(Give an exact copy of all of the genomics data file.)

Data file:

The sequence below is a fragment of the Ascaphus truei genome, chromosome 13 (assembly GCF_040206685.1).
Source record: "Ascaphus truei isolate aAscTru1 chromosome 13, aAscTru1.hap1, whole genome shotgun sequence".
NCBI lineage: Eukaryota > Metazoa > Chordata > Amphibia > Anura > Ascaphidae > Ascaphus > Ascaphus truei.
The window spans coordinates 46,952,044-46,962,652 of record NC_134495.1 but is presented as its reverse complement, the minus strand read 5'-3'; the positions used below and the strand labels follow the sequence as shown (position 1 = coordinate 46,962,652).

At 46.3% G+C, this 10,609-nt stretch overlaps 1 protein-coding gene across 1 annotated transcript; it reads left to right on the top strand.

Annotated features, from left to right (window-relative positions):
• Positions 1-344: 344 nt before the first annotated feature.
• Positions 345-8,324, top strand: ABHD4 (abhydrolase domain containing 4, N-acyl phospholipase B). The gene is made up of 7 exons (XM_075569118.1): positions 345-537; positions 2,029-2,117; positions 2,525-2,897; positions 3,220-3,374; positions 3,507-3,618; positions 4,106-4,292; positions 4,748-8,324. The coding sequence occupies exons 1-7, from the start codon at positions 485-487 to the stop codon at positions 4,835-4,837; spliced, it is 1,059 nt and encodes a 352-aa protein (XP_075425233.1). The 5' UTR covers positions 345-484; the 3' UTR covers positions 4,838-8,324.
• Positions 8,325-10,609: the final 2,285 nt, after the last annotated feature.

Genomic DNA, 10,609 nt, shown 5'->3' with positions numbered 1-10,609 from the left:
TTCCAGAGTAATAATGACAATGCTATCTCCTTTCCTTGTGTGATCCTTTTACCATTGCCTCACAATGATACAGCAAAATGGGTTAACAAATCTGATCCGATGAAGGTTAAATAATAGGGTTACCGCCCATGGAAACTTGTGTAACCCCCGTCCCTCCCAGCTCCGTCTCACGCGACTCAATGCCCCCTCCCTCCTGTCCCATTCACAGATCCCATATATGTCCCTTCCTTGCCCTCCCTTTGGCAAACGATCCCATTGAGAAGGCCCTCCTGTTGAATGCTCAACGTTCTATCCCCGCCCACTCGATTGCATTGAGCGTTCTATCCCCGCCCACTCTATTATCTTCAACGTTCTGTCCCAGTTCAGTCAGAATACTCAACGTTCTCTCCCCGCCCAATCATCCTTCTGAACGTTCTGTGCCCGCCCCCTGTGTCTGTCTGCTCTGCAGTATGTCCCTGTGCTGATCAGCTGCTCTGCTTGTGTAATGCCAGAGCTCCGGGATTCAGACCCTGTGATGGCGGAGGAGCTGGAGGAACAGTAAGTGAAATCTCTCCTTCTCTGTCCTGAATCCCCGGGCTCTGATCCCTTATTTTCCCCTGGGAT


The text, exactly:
The sequence below is a fragment of the Ascaphus truei genome, chromosome 13 (assembly GCF_040206685.1).
Source record: "Ascaphus truei isolate aAscTru1 chromosome 13, aAscTru1.hap1, whole genome shotgun sequence".
NCBI lineage: Eukaryota > Metazoa > Chordata > Amphibia > Anura > Ascaphidae > Ascaphus > Ascaphus truei.
The window spans coordinates 46,952,044-46,962,652 of record NC_134495.1 but is presented as its reverse complement, the minus strand read 5'-3'; the positions used below and the strand labels follow the sequence as shown (position 1 = coordinate 46,962,652).

At 46.3% G+C, this 10,609-nt stretch overlaps 1 protein-coding gene across 1 annotated transcript; it reads left to right on the top strand.

Annotated features, from left to right (window-relative positions):
• Positions 1-344: 344 nt before the first annotated feature.
• Positions 345-8,324, top strand: ABHD4 (abhydrolase domain containing 4, N-acyl phospholipase B). The gene is made up of 7 exons (XM_075569118.1): positions 345-537; positions 2,029-2,117; positions 2,525-2,897; positions 3,220-3,374; positions 3,507-3,618; positions 4,106-4,292; positions 4,748-8,324. The coding sequence occupies exons 1-7, from the start codon at positions 485-487 to the stop codon at positions 4,835-4,837; spliced, it is 1,059 nt and encodes a 352-aa protein (XP_075425233.1). The 5' UTR covers positions 345-484; the 3' UTR covers positions 4,838-8,324.
• Positions 8,325-10,609: the final 2,285 nt, after the last annotated feature.

Genomic DNA, 10,609 nt, shown 5'->3' with positions numbered 1-10,609 from the left:
TTCCAGAGTAATAATGACAATGCTATCTCCTTTCCTTGTGTGATCCTTTTACCATTGCCTCACAATGATACAGCAAAATGGGTTAACAAATCTGATCCGATGAAGGTTAAATAATAGGGTTACCGCCCATGGAAACTTGTGTAACCCCCGTCCCTCCCAGCTCCGTCTCACGCGACTCAATGCCCCCTCCCTCCTGTCCCATTCACAGATCCCATATATGTCCCTTCCTTGCCCTCCCTTTGGCAAACGATCCCATTGAGAAGGCCCTCCTGTTGAATGCTCAACGTTCTATCCCCGCCCACTCGATTGCATTGAGCGTTCTATCCCCGCCCACTCTATTATCTTCAACGTTCTGTCCCAGTTCAGTCAGAATACTCAACGTTCTCTCCCCGCCCAATCATCCTTCTGAACGTTCTGTGCCCGCCCCCTGTGTCTGTCTGCTCTGCAGTATGTCCCTGTGCTGATCAGCTGCTCTGCTTGTGTAATGCCAGAGCTCCGGGATTCAGACCCTGTGATGGCGGAGGAGCTGGAGGAACAGTAAGTGAAATCTCTCCTTCTCTGTCCTGAATCCCCGGGCTCTGATCCCTTATTTTCCCCTGGGAT